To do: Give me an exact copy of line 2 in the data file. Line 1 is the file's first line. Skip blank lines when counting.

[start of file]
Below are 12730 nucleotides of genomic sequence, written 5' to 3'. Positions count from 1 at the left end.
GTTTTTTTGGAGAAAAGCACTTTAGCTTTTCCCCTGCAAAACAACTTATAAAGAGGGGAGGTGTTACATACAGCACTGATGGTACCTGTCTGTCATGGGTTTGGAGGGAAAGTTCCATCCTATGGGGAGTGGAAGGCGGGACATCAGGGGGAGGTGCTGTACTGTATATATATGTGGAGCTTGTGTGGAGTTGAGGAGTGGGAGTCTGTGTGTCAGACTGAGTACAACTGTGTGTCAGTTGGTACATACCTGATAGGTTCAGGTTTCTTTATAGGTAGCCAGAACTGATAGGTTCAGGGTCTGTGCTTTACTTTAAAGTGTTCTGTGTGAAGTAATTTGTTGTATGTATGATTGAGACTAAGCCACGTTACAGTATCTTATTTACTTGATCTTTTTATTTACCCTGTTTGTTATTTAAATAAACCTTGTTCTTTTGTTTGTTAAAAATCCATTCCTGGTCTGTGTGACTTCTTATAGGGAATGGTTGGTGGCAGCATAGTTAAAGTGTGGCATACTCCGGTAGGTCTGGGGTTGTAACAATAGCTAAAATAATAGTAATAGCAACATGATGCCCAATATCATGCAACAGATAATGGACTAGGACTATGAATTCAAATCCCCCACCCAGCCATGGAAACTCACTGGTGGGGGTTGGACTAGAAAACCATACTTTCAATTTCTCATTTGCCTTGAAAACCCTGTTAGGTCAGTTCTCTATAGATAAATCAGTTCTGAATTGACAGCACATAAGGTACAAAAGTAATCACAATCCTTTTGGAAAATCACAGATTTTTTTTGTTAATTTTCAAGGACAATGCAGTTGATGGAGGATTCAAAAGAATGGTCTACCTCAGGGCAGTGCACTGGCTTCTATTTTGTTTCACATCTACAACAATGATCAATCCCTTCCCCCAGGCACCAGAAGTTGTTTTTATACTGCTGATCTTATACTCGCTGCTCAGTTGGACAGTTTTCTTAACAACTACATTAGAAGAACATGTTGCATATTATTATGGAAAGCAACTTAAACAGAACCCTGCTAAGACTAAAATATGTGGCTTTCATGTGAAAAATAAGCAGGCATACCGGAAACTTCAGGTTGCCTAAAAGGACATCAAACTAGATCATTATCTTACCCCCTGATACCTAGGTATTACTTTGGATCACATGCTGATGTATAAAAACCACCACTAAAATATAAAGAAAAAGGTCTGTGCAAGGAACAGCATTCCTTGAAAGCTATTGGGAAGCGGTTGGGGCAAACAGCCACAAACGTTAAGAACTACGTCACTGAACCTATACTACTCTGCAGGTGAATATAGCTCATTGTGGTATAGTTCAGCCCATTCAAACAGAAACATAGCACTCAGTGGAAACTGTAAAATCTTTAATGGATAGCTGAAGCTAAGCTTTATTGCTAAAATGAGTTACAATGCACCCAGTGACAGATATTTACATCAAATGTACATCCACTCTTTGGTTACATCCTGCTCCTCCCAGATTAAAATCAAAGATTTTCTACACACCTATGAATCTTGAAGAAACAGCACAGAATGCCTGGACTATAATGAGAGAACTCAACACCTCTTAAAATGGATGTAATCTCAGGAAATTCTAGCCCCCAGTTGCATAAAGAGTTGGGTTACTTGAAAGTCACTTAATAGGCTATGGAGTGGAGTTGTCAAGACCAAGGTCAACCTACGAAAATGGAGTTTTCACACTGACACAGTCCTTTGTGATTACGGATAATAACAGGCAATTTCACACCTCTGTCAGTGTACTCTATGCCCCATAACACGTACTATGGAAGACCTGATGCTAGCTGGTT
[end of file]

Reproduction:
GTTTTTTTGGAGAAAAGCACTTTAGCTTTTCCCCTGCAAAACAACTTATAAAGAGGGGAGGTGTTACATACAGCACTGATGGTACCTGTCTGTCATGGGTTTGGAGGGAAAGTTCCATCCTATGGGGAGTGGAAGGCGGGACATCAGGGGGAGGTGCTGTACTGTATATATATGTGGAGCTTGTGTGGAGTTGAGGAGTGGGAGTCTGTGTGTCAGACTGAGTACAACTGTGTGTCAGTTGGTACATACCTGATAGGTTCAGGTTTCTTTATAGGTAGCCAGAACTGATAGGTTCAGGGTCTGTGCTTTACTTTAAAGTGTTCTGTGTGAAGTAATTTGTTGTATGTATGATTGAGACTAAGCCACGTTACAGTATCTTATTTACTTGATCTTTTTATTTACCCTGTTTGTTATTTAAATAAACCTTGTTCTTTTGTTTGTTAAAAATCCATTCCTGGTCTGTGTGACTTCTTATAGGGAATGGTTGGTGGCAGCATAGTTAAAGTGTGGCATACTCCGGTAGGTCTGGGGTTGTAACAATAGCTAAAATAATAGTAATAGCAACATGATGCCCAATATCATGCAACAGATAATGGACTAGGACTATGAATTCAAATCCCCCACCCAGCCATGGAAACTCACTGGTGGGGGTTGGACTAGAAAACCATACTTTCAATTTCTCATTTGCCTTGAAAACCCTGTTAGGTCAGTTCTCTATAGATAAATCAGTTCTGAATTGACAGCACATAAGGTACAAAAGTAATCACAATCCTTTTGGAAAATCACAGATTTTTTTTGTTAATTTTCAAGGACAATGCAGTTGATGGAGGATTCAAAAGAATGGTCTACCTCAGGGCAGTGCACTGGCTTCTATTTTGTTTCACATCTACAACAATGATCAATCCCTTCCCCCAGGCACCAGAAGTTGTTTTTATACTGCTGATCTTATACTCGCTGCTCAGTTGGACAGTTTTCTTAACAACTACATTAGAAGAACATGTTGCATATTATTATGGAAAGCAACTTAAACAGAACCCTGCTAAGACTAAAATATGTGGCTTTCATGTGAAAAATAAGCAGGCATACCGGAAACTTCAGGTTGCCTAAAAGGACATCAAACTAGATCATTATCTTACCCCCTGATACCTAGGTATTACTTTGGATCACATGCTGATGTATAAAAACCACCACTAAAATATAAAGAAAAAGGTCTGTGCAAGGAACAGCATTCCTTGAAAGCTATTGGGAAGCGGTTGGGGCAAACAGCCACAAACGTTAAGAACTACGTCACTGAACCTATACTACTCTGCAGGTGAATATAGCTCATTGTGGTATAGTTCAGCCCATTCAAACAGAAACATAGCACTCAGTGGAAACTGTAAAATCTTTAATGGATAGCTGAAGCTAAGCTTTATTGCTAAAATGAGTTACAATGCACCCAGTGACAGATATTTACATCAAATGTACATCCACTCTTTGGTTACATCCTGCTCCTCCCAGATTAAAATCAAAGATTTTCTACACACCTATGAATCTTGAAGAAACAGCACAGAATGCCTGGACTATAATGAGAGAACTCAACACCTCTTAAAATGGATGTAATCTCAGGAAATTCTAGCCCCCAGTTGCATAAAGAGTTGGGTTACTTGAAAGTCACTTAATAGGCTATGGAGTGGAGTTGTCAAGACCAAGGTCAACCTACGAAAATGGAGTTTTCACACTGACACAGTCCTTTGTGATTACGGATAATAACAGGCAATTTCACACCTCTGTCAGTGTACTCTATGCCCCATAACACGTACTATGGAAGACCTGATGCTAGCTGGTT